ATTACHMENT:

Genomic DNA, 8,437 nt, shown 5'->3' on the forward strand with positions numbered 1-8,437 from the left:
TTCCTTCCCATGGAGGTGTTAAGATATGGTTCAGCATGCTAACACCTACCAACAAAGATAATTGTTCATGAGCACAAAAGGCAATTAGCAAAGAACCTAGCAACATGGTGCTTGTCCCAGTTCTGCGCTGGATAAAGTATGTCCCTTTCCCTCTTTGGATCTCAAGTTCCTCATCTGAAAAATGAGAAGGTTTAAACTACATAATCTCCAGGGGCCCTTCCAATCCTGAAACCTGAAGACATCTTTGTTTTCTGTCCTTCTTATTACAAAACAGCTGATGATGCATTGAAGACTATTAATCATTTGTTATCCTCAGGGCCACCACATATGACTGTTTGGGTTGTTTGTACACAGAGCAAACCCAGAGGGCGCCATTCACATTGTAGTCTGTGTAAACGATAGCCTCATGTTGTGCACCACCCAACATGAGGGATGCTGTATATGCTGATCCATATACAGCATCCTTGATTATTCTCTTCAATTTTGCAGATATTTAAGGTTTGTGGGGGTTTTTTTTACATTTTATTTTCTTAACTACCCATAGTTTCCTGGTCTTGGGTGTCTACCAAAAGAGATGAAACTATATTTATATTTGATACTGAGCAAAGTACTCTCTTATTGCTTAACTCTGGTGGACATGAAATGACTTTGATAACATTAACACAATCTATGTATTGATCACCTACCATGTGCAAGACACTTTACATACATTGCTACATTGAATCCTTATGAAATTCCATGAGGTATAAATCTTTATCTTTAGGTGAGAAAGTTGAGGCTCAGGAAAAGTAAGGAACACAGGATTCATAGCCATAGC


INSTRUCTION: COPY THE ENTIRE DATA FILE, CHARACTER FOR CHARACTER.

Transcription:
Genomic DNA, 8,437 nt, shown 5'->3' on the forward strand with positions numbered 1-8,437 from the left:
TTCCTTCCCATGGAGGTGTTAAGATATGGTTCAGCATGCTAACACCTACCAACAAAGATAATTGTTCATGAGCACAAAAGGCAATTAGCAAAGAACCTAGCAACATGGTGCTTGTCCCAGTTCTGCGCTGGATAAAGTATGTCCCTTTCCCTCTTTGGATCTCAAGTTCCTCATCTGAAAAATGAGAAGGTTTAAACTACATAATCTCCAGGGGCCCTTCCAATCCTGAAACCTGAAGACATCTTTGTTTTCTGTCCTTCTTATTACAAAACAGCTGATGATGCATTGAAGACTATTAATCATTTGTTATCCTCAGGGCCACCACATATGACTGTTTGGGTTGTTTGTACACAGAGCAAACCCAGAGGGCGCCATTCACATTGTAGTCTGTGTAAACGATAGCCTCATGTTGTGCACCACCCAACATGAGGGATGCTGTATATGCTGATCCATATACAGCATCCTTGATTATTCTCTTCAATTTTGCAGATATTTAAGGTTTGTGGGGGTTTTTTTTACATTTTATTTTCTTAACTACCCATAGTTTCCTGGTCTTGGGTGTCTACCAAAAGAGATGAAACTATATTTATATTTGATACTGAGCAAAGTACTCTCTTATTGCTTAACTCTGGTGGACATGAAATGACTTTGATAACATTAACACAATCTATGTATTGATCACCTACCATGTGCAAGACACTTTACATACATTGCTACATTGAATCCTTATGAAATTCCATGAGGTATAAATCTTTATCTTTAGGTGAGAAAGTTGAGGCTCAGGAAAAGTAAGGAACACAGGATTCATAGCCATAGC